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How I use Github Copilot



DALL-E 3 Prompt "Cyberpunk Software Engineer who has long hair with a parrot on his shoulder, the parrot has a sign hanging around his neck that says "Github". The developer is surrounded by computer screens"


Nothing has revolutionized my daily life in software development quite like Github Copilot. The original version of Copilot is basically a code autocomplete system on steroids. Although I haven't yet explored the newer features like Copilot for CLI or any of the other things in Github Next, after using Copilot in VsCode for a year it's hard to think about a life before it.

In college, I learned basic C and C++. Then, when I decided to transition from electrical engineering to software, I taught myself Javascript/HTML/CSS (Thanks Code Academy!). After that, I jumped into Python, advanced C++, Java, Rust, GoLang, and some random others. Although most languages have similarities (like every language has some sort of concept of a for loop, if statement, etc), pretty quickly the syntax diverges and it can be hard to remember what language used which syntax. For example, if you want to add to an array, is the command arr.push(), arr.append()? It can be hard to remember what syntax is correct if you are switching between languages on a regular basis, or coming back to a language you haven't used in a while. This is even more pronounced of an issue when it comes to dealing with libraries.

Last year I made a transition from a team that worked primarily with C++ to a team that worked primarily in Python. In Python we use the popular data science libraries pandas, numpy, transformers, just to name a few. Although I worked with all of these libraries for a little bit in grad school, I quickly found that my knowledge of the library APIs was severely limited.

A few years ago, my approach to learning a new library would have looked something like:

  1. Find library documentation on the web
  2. Read all the docs and try to search through to find the relevant information
  3. Try out the library function that I think solves my problem
  4. When it doesn't work, look for a new function or look at the library source code to figure out what is going wrong.

With Github Copilot, my approach mostly now looks like this:

  1. Type a comment into my code that describes what I want to do. E.g. "Load the parquet file from s3://x/y/z.parquet, filter for only items that satisfy x constraint, and print a histogram using 300 bins"
  2. Copilot fills out the code to complete the task.
  3. If it's right, I observe the code that is suggested and now know which function in the library accomplishes the task
  4. If it's wrong, I jump to the library's source code and look at what went wrong with the way the function was called.

The key difference here is that I usually no longer have to figure out the best function call to complete a task. Because Copilot is powered by a Large Language Model (LLM), it is trained on a large amount of existing code, meaning that it already has knowledge of what function is popularly used to solve the task that is being described. In this way, I'm trusting that the majority of developers are using the correct logic. There's a famous story about how a Stack Overflow solution that had a bug in it was found all over the place in codebases because everyone was copying and pasting that solution into their code 🤣 story here. It's not unreasonable to assume that something like this will exist in the code that Copilot suggests.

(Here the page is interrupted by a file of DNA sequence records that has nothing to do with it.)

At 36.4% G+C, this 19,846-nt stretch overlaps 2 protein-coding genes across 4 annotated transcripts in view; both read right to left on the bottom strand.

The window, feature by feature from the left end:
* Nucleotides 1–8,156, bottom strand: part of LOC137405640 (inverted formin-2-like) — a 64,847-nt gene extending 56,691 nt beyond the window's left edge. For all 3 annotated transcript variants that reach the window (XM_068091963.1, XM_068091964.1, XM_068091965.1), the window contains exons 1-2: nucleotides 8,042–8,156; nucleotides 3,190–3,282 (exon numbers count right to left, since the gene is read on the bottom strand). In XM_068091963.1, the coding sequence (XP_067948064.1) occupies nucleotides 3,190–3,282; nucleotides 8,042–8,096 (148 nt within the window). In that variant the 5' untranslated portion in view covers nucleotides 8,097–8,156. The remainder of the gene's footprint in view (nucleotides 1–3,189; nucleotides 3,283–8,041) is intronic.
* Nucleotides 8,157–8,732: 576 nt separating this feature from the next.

If you are using a new library that isn't public, Copilot may not have a great understanding of how it is used (though even that is changing as Copilot increases its context length ability to have local library source code available in its context). But if the library is something very common like pandas, Copilot knows that library better than most people. I trust Copilot to tell me which is the best function to use, instead of me trying to figure it out for myself.

Although it's not uncommon for Copilot to suggest code that isn't quite right, 95% of the time it is exactly what I need and saves me a massive amount of time typing and reading. It gives me more time to focus on the algorithm/application that I'm building, and lets me avoid the headache of reading documentation that can't always be trusted. If something doesn't work, I normally now bypass the documentation and go straight to the source code of the library. The documentation might be wrong, but the source code is exactly what the library is really doing.

General paradigms for how I use Copilot

Let's go over a few high level techniques that I use to interact with Copilot:

  1. Write a python comment on a new line, and after hitting enter to move to the next line, allow github Copilot to fill out the text


  1. write a function with a descriptive name, and have it complete the function


  1. Convert text to the desired format for copying and pasting


These were just simple examples, but once you use it for a bit and start to ask Copilot to perform more complicated operations, you really start to appreciate the time it helps to save.